LDSWBR Podcast Episode 41 with author Julie Coulter Bellon is now available for download! Search for LDS Women’s Book Review in iTunes to subscribe, or you can listen directly through the LDS Women’s Book Review Podcast website. We had such a fun time with Julie.
She’s been so patient and if I knew where to get some catsup (ketchup??) chips I’d probably buy Julie a whole case! (Podcast joke – listen to Episode 41 and laugh with us about it – you know you want to!) Don’t forget to stick around for the blooper reel.
In honor of the release of our podcast with Julie, I am reviewing her latest book, Dangerous Connections, which was released in March. So go start the podcast and then come back here and read my review while you listen ;).
Title: Dangerous Connections
Author: Julie Coulter Bellon
Publisher: Covenant Communications
Published Date: March 2010
Paperback; 206 pages
Dangerous Connections is a spin-off of Julie’s last book, All’s Fair, and it continues Tyler’s story. In a nutshell, Tyler and Isabella must figure out how to stop a terrorist plot while facing double agents and avoiding capture.
As soon as Tyler arrives at his hotel in Paris, things seem a little off. His father is nowhere to be found, but has left a note telling Tyler to return home to the United States immediately. Worried, Tyler opens a message intended for his father, finding only a name and phone number. Tyler decides to wait in Paris until he can figure out what is going on with his father.
When Tyler discovers he is being followed during a visit to the Musee d’Orsay, he uses his military training to incapacitate the man trailing him. Taking a chance, Tyler decides to call the number in the message left for his father, hoping to gather information. Instead he finds an attractive French agent, her wounded brother, and their mission to uncover both a terrorist plot and the al-Qaeda mole (or moles) within the French DGSE organization. Little does Tyler realize how his search for his father will connect him to their mission.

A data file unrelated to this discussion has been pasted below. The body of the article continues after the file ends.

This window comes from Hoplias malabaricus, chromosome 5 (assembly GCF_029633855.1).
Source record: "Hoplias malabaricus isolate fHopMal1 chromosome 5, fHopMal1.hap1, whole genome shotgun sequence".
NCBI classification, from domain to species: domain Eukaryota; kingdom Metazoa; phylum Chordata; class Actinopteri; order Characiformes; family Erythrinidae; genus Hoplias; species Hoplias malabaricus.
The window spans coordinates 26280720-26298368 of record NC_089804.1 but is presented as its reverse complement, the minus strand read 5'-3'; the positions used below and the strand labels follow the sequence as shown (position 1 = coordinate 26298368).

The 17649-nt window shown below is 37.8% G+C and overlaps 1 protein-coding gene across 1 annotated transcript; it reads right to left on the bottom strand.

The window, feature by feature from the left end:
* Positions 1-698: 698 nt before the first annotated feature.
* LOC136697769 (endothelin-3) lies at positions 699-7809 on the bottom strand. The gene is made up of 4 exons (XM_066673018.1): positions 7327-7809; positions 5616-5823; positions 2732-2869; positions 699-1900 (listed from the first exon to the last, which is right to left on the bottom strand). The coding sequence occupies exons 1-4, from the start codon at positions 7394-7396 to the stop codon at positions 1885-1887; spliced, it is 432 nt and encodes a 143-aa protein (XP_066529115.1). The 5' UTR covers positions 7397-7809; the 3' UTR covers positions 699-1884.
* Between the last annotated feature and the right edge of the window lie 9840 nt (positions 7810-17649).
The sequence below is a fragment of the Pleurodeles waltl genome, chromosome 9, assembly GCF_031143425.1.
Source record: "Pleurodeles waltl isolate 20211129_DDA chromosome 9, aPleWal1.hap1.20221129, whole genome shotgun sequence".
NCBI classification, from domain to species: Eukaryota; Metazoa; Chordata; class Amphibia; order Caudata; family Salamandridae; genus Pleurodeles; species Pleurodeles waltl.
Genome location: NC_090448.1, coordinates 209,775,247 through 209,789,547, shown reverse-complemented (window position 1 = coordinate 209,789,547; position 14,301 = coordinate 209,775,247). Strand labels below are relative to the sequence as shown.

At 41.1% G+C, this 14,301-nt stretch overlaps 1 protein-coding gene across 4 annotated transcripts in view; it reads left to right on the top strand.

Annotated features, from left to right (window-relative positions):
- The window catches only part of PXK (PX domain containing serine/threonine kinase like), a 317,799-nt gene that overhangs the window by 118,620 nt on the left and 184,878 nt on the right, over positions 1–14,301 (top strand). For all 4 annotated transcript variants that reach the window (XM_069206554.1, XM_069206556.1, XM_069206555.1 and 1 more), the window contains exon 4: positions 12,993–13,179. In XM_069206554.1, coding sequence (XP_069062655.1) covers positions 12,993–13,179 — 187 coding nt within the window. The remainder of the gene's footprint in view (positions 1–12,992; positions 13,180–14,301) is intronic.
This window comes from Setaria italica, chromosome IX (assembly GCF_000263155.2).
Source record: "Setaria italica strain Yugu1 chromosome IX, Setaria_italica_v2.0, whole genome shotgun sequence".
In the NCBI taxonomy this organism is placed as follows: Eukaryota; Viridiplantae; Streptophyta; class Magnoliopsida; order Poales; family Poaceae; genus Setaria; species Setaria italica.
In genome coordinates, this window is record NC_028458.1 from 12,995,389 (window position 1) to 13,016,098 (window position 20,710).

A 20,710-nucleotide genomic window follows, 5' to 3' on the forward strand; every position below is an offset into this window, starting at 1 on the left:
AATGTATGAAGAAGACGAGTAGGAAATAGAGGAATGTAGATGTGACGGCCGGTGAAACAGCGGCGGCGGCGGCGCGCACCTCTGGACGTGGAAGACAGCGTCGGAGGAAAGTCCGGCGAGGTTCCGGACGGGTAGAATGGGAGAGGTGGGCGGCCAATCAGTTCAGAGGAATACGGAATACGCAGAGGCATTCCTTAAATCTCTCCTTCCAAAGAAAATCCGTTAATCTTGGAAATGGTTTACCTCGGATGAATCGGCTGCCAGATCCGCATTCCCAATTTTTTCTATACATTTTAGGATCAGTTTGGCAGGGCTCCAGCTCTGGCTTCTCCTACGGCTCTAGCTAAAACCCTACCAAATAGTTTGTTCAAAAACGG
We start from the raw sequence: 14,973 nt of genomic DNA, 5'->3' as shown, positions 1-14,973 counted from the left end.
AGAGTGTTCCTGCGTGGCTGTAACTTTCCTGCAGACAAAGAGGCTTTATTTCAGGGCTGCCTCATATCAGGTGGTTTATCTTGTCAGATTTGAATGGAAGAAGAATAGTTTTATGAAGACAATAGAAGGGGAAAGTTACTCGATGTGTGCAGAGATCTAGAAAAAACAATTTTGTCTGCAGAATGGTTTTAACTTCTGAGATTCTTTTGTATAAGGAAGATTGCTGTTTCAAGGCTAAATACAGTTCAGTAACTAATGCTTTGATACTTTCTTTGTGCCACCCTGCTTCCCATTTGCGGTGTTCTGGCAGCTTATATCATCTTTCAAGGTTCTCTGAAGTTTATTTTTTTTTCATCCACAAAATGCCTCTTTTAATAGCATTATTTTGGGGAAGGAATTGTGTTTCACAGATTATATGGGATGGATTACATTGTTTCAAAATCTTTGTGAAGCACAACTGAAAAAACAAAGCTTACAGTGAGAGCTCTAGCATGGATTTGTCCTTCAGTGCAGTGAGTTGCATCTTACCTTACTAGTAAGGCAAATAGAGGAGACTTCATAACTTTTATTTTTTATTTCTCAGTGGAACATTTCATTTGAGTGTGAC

Tyler and Isabella are pursued by both the terrorists and the DGSE. Unsure who they can trust, they come so close to preventing disaster only to find themselves in the worst possible situation: captured by terrorists, surrounded by explosives, and helpless to stop the poisoning of several thousand U.S. troops.
Dangerous Connections is full of suspense and intrigue. Having spent time in France, Julie’s knowledge of the locale is apparent throughout the book. Julie’s respect for those who sacrifice to serve our country shows in the way she wrote Tyler. It’s easy to see that Julie enjoys writing international intrigue.
What worked for me: I enjoy the characters and plots Julie creates. All’s Fair and Dangerous Connections are just the right length for a quick, suspense-filled read. The ending was very intense, and I wondered how things could possibly work out.
Julie’s heroines are always strong and capable women, which I appreciate. I loved it every time Isabella kicked a little hiney. I liked Tyler and his refusal to leave Isabella to face the terrorists alone. While the focus is on the suspense, there are some tender scenes (and a couple of nice kisses, too).
Tyler comes across The Book of Mormon a couple of times, and while neither Tyler nor Isabella are members, the discussion is centered around finding peace and isn’t preachy at all.
What didn’t work for me: I like the characters Julie writes, but I find myself wanting to know more about them. I understand that there isn’t as much “time” to delve into a character in a suspense novel compared to, say, historical fiction, but if there was one thing I would suggest to Julie, it would be finding a way to let her readers really get to know and connect personally with the characters a bit more.
For example, I would have liked to have learned more about Tyler’s father, Craig Winthrop. I wanted to be as concerned about him as Tyler seemed to be, but there wasn’t much said about him, so I couldn’t relate with Craig enough to care as much as I would have expected considering he was in danger.
On the other hand Isabella’s concern for her brother, Marcus, was easier to connect with since he was more often on Isabella’s mind, specifically giving insights into the kind of man and brother Marcus was to her. We got to know the character’s character, so to speak. Getting to know Craig better through Tyler would have balanced the story out nicely.
Overall, I think Julie did a great job. I enjoyed Dangerous Connections and look forward to reading Julie’s next novel.
A little about the author: Julie Coulter Bellon is a sweet and humble woman, mother of seven, basketball coach, teacher of journalism for BYU Continuing Education, blogger on Six LDS Writers and a Frog, and lover of catsup (ketchup?- someone please help me out here) chips :).
Julie will be teaching at the LDStoryMakers Conference. Click here to view the class schedule and to sign up for the Conference. Hurry, only a few days left to sign up!
Visit Julie’s website at juliebellon.com. Follow Julie on Twitter: @juliebellon. Dangerous Connections is available for purchase from Deseret Book, Seagull Book and Amazon.
My rating: 4 stars (I liked it!)
- read it again? Yes
- recommend it? Yes
- read more books by Julie? That’s the plan!
FTC FYI: I received a free review copy which did not affect my review.